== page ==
The overall result was a 10.7% rise in overseas sales year on year to ¥118.6 billion. Overseas sales accounted for 73.4% of consolidated net sales, a 1.0 percentage point increase from 72.4% in the previous year's third quarter.

The year-on-year changes in operating income shown in Geographic Segment Information mirrored the changes in sales by region.

As I mentioned before when I talked about currency movements, the deterioration in Europe was the result of the combination of the weak yen and the restructuring costs of ¥1.5 billion, which caused an operating loss in the region.

The dramatic improvement in operating income in Japan was attributable to lower year-on-year structural reform expenses. In the previous fiscal year's third quarter, TDK implemented structural reforms, focused on Japanese subsidiaries, which has yielded benefits for TDK.

Now I would like to cover progress we have made with Selection and Concentration of resources this year as part of efforts to improve profits. This relates to products accounting for approximately ¥67.0 billion in sales annually that were identified as Critical Business Units using TVA and NPV. Products ceased in the first half of fiscal 2003 represented combined sales of ¥6.2 billion. Additional products targeted for cessation in fiscal 2003 have a combined value in terms of sales of ¥5.5 billion. Products that are improving according to plan represented ¥14.4 billion of the approximate ¥67.0 billion total. Products that have growth potential and are expected to improve next fiscal year accounted for ¥14.1 billion, while products for which profit recovery is expected next fiscal year due to further restructuring in fiscal 2003 accounted for ¥26.8 billion of the total.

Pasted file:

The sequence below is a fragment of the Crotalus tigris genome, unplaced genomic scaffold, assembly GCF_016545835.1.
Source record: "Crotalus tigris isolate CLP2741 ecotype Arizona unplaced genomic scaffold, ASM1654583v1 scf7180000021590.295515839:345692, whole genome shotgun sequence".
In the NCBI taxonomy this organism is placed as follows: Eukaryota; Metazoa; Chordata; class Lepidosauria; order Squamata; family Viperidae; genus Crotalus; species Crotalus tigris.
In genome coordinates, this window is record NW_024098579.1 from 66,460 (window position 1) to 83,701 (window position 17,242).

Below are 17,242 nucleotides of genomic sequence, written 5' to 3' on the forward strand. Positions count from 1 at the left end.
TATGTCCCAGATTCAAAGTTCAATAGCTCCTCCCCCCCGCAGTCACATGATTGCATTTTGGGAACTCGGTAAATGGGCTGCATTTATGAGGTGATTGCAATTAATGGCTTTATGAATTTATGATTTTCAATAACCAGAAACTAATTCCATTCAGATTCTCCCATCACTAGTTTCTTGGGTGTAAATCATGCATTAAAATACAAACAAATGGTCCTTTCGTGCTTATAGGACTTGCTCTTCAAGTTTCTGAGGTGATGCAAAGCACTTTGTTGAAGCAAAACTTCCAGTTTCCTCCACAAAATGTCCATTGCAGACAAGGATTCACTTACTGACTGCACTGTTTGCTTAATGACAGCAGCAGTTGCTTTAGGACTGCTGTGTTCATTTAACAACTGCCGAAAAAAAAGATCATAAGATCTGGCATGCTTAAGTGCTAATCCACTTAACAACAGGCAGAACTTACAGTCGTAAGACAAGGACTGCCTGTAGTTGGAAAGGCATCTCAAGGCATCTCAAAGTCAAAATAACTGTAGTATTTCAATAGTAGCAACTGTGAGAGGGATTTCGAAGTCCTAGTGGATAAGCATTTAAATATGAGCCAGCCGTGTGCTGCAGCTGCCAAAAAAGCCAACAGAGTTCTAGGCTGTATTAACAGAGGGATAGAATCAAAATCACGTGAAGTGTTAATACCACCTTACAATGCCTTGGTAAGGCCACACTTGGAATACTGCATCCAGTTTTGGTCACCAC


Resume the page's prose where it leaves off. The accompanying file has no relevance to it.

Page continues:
We will continue to watch Critical Business Units, including products we have decided to continue, next fiscal year. We will also continue to promote Selection and Concentration, which may involve the addition of new business units to the list of Critical Business Units.

Finally, I would like to cover TDK's consolidated projections for fiscal 2003, ending March 31, 2003. We have revised projections made in October when we announced our interim results, as follows. The projections are shown on page 6.

The projections are based principally on several assumptions. One is that we are assuming an average yen-U.S. dollar exchange rate of ¥120 for the fourth quarter of fiscal 2003. This is the same rate as was assumed in October. Second is that we expect difficult market conditions to persist in the electronic materials and electronic devices markets, with no expectations of a strong recovery in demand prolonging the supply glut. This forecast is based on growing economic uncertainty around the world, particularly in the U.S., since our previous announcement in October. Fourth quarter sales of HDD heads are expected to be on a par with the third quarter based on strong support for TDK's products and solid orders. Moreover, sales growth is expected to be counterbalanced by price reductions resulting in no change in operating income. We also expect income before income taxes to fall slightly due to foreign currency movements.

We are forecasting net sales for the fourth quarter of ¥150.0 billion, higher than the last forecast of ¥137.9 billion. Our forecast for operating income is unchanged at ¥4.0 billion, but the forecast for income before income taxes has been downwardly revised from ¥4.5 billion to ¥4.0 billion. Net income is also expected to come in under the previous forecast of ¥3.6 billion at ¥3.4 billion.

Turning to forecasts for the full year, we project consolidated net sales of ¥608.1 billion, higher than the previous projection of ¥585.0 billion. Operating income is expected to surpass the previous projection of ¥20.0 billion to come in at ¥20.2 billion. But we have revised downward our projection for income before income taxes from ¥18.3 billion to ¥17.7 billion, as well as net income from ¥13.0 billion to ¥12.6 billion.

That concludes my presentation of TDK's third quarter results and fiscal 2003 projections.

Thank you for your attention.